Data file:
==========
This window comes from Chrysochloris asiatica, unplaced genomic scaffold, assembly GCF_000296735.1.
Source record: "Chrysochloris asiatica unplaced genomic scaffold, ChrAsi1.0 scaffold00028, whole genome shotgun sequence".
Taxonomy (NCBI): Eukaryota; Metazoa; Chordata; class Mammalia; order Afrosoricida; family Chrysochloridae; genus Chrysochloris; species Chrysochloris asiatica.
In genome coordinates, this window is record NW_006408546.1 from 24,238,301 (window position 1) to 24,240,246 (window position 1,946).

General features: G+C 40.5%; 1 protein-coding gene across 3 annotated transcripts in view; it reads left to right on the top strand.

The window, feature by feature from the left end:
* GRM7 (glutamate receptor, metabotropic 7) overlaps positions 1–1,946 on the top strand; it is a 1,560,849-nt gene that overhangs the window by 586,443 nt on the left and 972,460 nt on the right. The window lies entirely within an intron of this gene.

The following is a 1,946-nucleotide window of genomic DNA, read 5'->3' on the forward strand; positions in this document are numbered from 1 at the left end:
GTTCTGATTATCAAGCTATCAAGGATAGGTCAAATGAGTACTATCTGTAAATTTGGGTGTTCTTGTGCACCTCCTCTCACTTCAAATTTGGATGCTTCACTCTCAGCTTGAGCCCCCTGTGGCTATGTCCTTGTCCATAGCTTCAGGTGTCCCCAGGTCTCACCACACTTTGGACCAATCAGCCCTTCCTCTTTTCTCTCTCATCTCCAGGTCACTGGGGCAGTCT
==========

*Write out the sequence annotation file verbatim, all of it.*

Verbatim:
This window comes from Chrysochloris asiatica, unplaced genomic scaffold, assembly GCF_000296735.1.
Source record: "Chrysochloris asiatica unplaced genomic scaffold, ChrAsi1.0 scaffold00028, whole genome shotgun sequence".
Taxonomy (NCBI): Eukaryota; Metazoa; Chordata; class Mammalia; order Afrosoricida; family Chrysochloridae; genus Chrysochloris; species Chrysochloris asiatica.
In genome coordinates, this window is record NW_006408546.1 from 24,238,301 (window position 1) to 24,240,246 (window position 1,946).

General features: G+C 40.5%; 1 protein-coding gene across 3 annotated transcripts in view; it reads left to right on the top strand.

The window, feature by feature from the left end:
* GRM7 (glutamate receptor, metabotropic 7) overlaps positions 1–1,946 on the top strand; it is a 1,560,849-nt gene that overhangs the window by 586,443 nt on the left and 972,460 nt on the right. The window lies entirely within an intron of this gene.

The following is a 1,946-nucleotide window of genomic DNA, read 5'->3' on the forward strand; positions in this document are numbered from 1 at the left end:
GTTCTGATTATCAAGCTATCAAGGATAGGTCAAATGAGTACTATCTGTAAATTTGGGTGTTCTTGTGCACCTCCTCTCACTTCAAATTTGGATGCTTCACTCTCAGCTTGAGCCCCCTGTGGCTATGTCCTTGTCCATAGCTTCAGGTGTCCCCAGGTCTCACCACACTTTGGACCAATCAGCCCTTCCTCTTTTCTCTCTCATCTCCAGGTCACTGGGGCAGTCT